Keeping me on my toes, the Z390-E has swapped the numbering of the two M.2 sockets around since the Z370, the M.2_1 socket now being on the top. As I swapped out the components from one board to another, I didn’t notice this. The fatal error reported by the BIOS pointed straight to the offending issue. Thank goodness for modern, intuitive BIOS programming.
There are 3 PCIe 3.0 x16 slots supporting Nvidia 2-way SLI and AMD 3-way CrossfireX graphics card set-ups. Whilst we have two RTX 2080ti cards available, thermal considerations due to the vapour chamber (rather than exhaust fan) design of the Nvidia Founders Editions and the lack of practical need means that only one card will be installed, but it’s good to have the option of SLI.
I have a USB 3.1 riser card, that’s certified for the HTC Vive VR kit, that I stuffed in one the three PCIe 3.0 x1 slots and a SATA expansion card that I use with in the PCIe 3.0 x16 slot that is shared with the SATA 6Gb/s ports for a few extra hard drives.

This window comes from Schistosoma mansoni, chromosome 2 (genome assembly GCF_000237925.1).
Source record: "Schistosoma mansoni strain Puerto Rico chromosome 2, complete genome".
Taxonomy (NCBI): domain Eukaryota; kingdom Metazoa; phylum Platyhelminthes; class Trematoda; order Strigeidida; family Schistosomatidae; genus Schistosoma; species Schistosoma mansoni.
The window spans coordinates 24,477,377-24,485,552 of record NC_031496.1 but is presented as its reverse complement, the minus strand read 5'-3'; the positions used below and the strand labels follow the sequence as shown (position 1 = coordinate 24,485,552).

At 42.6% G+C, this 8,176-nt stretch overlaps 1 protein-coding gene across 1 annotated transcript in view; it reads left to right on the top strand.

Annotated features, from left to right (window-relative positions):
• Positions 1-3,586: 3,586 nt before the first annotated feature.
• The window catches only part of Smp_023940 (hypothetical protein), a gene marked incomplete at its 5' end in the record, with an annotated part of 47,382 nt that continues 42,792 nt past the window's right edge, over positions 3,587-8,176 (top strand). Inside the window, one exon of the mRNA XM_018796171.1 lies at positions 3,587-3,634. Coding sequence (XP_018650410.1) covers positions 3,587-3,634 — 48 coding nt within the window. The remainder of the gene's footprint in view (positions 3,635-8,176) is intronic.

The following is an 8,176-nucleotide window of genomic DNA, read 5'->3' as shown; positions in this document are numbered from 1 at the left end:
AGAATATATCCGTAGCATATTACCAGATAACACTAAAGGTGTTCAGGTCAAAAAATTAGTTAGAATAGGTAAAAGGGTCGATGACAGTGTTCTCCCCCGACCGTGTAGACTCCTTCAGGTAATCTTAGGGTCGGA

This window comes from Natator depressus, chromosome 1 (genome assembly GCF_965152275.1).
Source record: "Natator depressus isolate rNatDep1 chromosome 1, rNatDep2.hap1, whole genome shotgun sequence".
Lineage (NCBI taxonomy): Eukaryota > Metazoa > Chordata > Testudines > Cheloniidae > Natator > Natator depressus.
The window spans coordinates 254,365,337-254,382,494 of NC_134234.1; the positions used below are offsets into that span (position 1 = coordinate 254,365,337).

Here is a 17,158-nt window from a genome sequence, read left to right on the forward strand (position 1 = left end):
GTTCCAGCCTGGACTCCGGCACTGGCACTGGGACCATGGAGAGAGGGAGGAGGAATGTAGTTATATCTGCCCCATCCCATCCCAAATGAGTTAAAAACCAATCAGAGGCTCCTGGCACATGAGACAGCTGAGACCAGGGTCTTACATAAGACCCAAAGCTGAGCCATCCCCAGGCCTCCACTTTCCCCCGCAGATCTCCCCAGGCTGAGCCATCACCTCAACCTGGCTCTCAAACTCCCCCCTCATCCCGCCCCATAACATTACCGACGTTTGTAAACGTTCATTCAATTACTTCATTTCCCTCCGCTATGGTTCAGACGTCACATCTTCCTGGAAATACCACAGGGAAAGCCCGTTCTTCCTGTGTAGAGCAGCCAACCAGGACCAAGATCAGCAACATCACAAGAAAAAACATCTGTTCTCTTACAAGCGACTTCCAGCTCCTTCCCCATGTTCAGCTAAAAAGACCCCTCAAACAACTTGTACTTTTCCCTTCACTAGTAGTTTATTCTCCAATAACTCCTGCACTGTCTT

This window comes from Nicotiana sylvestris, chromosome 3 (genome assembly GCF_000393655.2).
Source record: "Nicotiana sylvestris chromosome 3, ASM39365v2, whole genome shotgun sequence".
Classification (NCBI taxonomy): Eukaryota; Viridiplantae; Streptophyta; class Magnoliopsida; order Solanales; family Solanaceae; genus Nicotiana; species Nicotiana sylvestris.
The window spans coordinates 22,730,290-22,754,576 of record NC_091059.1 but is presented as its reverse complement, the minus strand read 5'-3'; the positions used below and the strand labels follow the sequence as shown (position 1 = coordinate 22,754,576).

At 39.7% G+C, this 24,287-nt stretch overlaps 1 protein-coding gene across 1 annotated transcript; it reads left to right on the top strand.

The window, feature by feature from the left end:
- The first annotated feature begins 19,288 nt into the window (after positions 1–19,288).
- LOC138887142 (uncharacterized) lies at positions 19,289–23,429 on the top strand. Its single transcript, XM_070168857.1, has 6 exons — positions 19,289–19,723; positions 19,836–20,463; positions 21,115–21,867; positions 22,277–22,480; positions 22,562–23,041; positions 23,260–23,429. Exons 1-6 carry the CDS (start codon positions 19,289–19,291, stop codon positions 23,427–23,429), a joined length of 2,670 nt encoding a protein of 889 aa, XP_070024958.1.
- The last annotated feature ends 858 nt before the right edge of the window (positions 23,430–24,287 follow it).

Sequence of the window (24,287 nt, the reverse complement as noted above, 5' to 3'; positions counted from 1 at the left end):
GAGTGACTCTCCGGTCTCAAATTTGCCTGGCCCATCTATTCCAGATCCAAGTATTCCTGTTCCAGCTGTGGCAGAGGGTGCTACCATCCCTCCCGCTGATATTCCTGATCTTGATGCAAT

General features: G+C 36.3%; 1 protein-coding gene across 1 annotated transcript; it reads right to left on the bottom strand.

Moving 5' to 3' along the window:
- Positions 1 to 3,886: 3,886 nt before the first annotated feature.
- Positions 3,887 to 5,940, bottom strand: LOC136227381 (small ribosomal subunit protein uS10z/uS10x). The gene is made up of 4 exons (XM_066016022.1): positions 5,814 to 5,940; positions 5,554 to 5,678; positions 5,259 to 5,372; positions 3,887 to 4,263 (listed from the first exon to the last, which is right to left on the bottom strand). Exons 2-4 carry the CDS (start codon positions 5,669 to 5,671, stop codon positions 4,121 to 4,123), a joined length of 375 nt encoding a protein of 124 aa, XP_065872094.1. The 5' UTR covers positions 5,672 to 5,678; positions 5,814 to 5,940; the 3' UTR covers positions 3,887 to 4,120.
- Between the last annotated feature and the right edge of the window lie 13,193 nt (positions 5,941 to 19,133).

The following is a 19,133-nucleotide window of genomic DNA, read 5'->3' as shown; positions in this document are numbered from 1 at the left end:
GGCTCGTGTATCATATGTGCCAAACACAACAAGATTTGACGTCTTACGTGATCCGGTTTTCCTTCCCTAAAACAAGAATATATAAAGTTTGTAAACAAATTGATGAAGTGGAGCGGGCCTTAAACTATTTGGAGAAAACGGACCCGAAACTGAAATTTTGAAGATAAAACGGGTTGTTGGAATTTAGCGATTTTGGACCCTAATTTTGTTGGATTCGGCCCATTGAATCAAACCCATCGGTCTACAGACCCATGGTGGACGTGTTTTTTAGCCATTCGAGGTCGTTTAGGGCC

The board has 6x 6Gb/s SATA ports for connecting up hard drives. But, if you are using a SATA M.2 drive in the M.2_1 port, you will lose the use of the SATA6G_2 port. But, with transfer speed up to 3470MB/s from the latest NVMe M.2 SSDs, you’ve be a fool not to take advantage of this and stick one of these in the board rather than an M.2 SATA drive.
It also has some great USB connectivity. There’s 1x USB 3.1 Gen 2 front panel connector, 4x USB 3.1 Gen 2 port (that’s three Type A and one Type C), 4x USB 3.1 Gen 1 ports and 6x USB 2.0 ports.
The STRIX Z390-E Gaming features an integrated input/output panel that effortlessly pushes into the back slot of your case. No more trying to mate up the connectors on the back of the motherboard with the corresponding holes on the IO plate that you’ve pressed in to the case. It’s a minor improvement, but one that takes a bit of hassle out of the build.